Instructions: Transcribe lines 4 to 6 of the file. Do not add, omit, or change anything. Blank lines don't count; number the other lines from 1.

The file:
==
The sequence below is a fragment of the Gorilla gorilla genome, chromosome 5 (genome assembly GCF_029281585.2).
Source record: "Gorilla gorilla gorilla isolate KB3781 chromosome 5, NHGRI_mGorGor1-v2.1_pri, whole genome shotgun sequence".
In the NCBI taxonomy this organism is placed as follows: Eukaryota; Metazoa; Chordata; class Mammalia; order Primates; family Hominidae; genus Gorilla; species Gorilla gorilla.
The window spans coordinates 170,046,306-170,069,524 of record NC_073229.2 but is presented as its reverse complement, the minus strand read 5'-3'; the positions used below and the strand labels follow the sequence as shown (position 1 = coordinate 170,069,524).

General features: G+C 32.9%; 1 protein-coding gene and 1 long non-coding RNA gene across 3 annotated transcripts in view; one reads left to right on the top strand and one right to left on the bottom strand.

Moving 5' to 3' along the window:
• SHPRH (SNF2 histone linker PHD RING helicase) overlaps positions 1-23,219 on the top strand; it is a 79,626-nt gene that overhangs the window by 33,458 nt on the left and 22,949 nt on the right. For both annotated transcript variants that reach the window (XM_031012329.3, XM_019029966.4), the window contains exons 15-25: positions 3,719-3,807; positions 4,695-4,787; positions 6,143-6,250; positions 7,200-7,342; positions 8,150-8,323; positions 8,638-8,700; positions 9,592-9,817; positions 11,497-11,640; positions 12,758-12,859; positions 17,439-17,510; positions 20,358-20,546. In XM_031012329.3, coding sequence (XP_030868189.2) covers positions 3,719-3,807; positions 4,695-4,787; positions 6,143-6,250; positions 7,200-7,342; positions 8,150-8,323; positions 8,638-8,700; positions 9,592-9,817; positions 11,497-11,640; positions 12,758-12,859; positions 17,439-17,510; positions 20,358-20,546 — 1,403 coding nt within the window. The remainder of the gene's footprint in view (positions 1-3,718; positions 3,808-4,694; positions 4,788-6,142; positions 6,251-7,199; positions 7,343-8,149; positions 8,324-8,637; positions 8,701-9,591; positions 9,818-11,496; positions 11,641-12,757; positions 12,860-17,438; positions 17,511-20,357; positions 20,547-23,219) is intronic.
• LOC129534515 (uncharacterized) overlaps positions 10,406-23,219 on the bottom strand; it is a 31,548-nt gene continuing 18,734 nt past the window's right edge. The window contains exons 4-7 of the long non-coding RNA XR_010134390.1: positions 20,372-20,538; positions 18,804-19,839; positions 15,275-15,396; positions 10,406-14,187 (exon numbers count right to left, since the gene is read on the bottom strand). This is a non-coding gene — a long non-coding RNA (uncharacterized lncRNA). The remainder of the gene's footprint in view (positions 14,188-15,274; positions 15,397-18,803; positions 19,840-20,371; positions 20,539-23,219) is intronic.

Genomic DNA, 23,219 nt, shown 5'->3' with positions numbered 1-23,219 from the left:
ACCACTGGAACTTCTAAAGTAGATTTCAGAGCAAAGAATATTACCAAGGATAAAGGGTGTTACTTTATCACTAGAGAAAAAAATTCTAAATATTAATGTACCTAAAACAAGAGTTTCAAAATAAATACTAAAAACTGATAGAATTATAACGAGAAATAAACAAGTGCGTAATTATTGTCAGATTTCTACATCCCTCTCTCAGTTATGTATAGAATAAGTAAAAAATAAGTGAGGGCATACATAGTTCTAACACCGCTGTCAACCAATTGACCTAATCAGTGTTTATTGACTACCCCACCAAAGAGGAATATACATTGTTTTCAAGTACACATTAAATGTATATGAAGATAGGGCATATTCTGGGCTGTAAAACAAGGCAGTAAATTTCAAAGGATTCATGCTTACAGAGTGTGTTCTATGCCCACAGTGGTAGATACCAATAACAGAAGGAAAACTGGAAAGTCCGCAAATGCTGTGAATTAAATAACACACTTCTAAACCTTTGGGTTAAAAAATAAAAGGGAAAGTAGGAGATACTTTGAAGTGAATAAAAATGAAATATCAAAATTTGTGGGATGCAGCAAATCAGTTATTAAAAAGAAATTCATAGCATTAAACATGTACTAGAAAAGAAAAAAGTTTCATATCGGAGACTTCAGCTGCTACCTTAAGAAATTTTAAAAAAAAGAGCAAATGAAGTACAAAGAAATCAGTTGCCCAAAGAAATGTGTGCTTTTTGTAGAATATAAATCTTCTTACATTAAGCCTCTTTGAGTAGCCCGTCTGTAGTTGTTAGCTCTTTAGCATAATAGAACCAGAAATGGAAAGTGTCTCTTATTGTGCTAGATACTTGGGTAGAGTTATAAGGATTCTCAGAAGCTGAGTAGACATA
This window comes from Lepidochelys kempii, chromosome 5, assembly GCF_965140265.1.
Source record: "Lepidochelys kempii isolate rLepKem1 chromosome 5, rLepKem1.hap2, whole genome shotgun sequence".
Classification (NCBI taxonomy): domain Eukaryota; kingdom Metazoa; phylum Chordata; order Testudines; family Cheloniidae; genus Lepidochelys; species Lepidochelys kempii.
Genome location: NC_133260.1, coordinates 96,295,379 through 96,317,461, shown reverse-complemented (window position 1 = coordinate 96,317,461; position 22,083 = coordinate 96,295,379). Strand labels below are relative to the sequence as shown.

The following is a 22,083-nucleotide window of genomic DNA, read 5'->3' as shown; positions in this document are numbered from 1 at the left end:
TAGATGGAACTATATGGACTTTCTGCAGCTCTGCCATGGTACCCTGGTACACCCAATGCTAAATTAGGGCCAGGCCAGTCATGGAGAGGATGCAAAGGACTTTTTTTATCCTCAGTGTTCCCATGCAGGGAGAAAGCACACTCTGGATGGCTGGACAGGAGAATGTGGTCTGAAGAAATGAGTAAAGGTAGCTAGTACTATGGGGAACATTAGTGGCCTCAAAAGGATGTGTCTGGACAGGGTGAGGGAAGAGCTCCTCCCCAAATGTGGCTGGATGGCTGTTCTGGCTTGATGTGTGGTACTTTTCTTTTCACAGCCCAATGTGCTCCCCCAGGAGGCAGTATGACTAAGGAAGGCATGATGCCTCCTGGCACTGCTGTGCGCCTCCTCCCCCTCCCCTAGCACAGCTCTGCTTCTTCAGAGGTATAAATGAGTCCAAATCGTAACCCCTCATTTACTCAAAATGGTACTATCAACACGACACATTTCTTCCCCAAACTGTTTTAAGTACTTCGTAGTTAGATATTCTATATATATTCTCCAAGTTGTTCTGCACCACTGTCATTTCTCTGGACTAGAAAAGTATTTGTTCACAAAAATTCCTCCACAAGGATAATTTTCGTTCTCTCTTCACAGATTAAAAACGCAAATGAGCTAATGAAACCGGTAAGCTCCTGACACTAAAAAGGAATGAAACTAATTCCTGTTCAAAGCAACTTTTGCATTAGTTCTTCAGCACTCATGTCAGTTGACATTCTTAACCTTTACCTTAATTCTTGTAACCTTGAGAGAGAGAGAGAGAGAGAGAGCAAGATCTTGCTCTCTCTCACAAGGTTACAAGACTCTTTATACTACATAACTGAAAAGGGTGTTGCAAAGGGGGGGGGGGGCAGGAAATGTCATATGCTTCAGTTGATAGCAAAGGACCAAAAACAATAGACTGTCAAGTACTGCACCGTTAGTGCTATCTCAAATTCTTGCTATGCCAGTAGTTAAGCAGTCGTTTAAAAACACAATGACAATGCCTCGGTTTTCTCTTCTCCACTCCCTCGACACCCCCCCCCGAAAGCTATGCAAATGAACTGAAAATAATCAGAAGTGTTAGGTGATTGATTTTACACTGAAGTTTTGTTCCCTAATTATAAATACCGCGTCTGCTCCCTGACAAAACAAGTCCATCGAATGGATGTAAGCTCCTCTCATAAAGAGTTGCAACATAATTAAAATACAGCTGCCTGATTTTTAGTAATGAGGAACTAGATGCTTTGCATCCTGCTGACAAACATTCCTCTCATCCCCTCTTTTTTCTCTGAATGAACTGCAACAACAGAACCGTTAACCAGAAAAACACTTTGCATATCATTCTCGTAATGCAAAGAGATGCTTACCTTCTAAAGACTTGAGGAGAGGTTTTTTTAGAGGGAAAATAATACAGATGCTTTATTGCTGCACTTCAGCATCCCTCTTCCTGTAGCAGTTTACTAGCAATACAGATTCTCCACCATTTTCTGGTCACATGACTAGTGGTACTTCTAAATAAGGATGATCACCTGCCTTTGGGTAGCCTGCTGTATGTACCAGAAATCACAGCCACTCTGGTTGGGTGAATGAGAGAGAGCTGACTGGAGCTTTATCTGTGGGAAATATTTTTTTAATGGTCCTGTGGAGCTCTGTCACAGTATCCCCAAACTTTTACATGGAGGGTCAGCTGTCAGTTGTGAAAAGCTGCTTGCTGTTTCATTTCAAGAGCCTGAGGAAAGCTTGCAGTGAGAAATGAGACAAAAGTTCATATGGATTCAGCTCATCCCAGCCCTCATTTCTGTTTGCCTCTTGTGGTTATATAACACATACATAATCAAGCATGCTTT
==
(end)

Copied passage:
The window spans coordinates 170,046,306-170,069,524 of record NC_073229.2 but is presented as its reverse complement, the minus strand read 5'-3'; the positions used below and the strand labels follow the sequence as shown (position 1 = coordinate 170,069,524).

General features: G+C 32.9%; 1 protein-coding gene and 1 long non-coding RNA gene across 3 annotated transcripts in view; one reads left to right on the top strand and one right to left on the bottom strand.

Moving 5' to 3' along the window: